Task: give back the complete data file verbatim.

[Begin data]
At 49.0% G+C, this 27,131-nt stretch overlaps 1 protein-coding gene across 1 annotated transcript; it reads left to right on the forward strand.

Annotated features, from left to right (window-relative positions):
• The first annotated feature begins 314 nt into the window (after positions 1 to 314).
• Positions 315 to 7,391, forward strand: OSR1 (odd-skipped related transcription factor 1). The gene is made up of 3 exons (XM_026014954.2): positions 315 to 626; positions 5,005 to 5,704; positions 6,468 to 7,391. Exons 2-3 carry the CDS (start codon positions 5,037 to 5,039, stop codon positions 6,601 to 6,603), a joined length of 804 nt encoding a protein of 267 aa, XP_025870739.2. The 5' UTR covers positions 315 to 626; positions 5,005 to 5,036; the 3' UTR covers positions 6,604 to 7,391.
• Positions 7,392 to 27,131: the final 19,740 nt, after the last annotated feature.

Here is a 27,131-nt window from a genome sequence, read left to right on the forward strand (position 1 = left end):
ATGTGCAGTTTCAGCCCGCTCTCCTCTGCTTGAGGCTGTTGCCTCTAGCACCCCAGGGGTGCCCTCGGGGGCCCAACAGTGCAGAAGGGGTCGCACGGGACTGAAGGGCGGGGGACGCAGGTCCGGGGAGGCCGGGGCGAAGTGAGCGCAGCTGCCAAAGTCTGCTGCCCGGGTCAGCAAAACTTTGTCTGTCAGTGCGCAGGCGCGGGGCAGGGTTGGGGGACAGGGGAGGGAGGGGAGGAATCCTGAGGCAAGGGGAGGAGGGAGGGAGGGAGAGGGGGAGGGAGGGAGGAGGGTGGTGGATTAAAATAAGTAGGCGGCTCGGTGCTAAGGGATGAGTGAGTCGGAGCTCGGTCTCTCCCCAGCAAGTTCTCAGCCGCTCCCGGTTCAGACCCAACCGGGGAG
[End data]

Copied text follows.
At 49.0% G+C, this 27,131-nt stretch overlaps 1 protein-coding gene across 1 annotated transcript; it reads left to right on the forward strand.

Annotated features, from left to right (window-relative positions):
• The first annotated feature begins 314 nt into the window (after positions 1 to 314).
• Positions 315 to 7,391, forward strand: OSR1 (odd-skipped related transcription factor 1). The gene is made up of 3 exons (XM_026014954.2): positions 315 to 626; positions 5,005 to 5,704; positions 6,468 to 7,391. Exons 2-3 carry the CDS (start codon positions 5,037 to 5,039, stop codon positions 6,601 to 6,603), a joined length of 804 nt encoding a protein of 267 aa, XP_025870739.2. The 5' UTR covers positions 315 to 626; positions 5,005 to 5,036; the 3' UTR covers positions 6,604 to 7,391.
• Positions 7,392 to 27,131: the final 19,740 nt, after the last annotated feature.

Here is a 27,131-nt window from a genome sequence, read left to right on the forward strand (position 1 = left end):
ATGTGCAGTTTCAGCCCGCTCTCCTCTGCTTGAGGCTGTTGCCTCTAGCACCCCAGGGGTGCCCTCGGGGGCCCAACAGTGCAGAAGGGGTCGCACGGGACTGAAGGGCGGGGGACGCAGGTCCGGGGAGGCCGGGGCGAAGTGAGCGCAGCTGCCAAAGTCTGCTGCCCGGGTCAGCAAAACTTTGTCTGTCAGTGCGCAGGCGCGGGGCAGGGTTGGGGGACAGGGGAGGGAGGGGAGGAATCCTGAGGCAAGGGGAGGAGGGAGGGAGGGAGAGGGGGAGGGAGGGAGGAGGGTGGTGGATTAAAATAAGTAGGCGGCTCGGTGCTAAGGGATGAGTGAGTCGGAGCTCGGTCTCTCCCCAGCAAGTTCTCAGCCGCTCCCGGTTCAGACCCAACCGGGGAG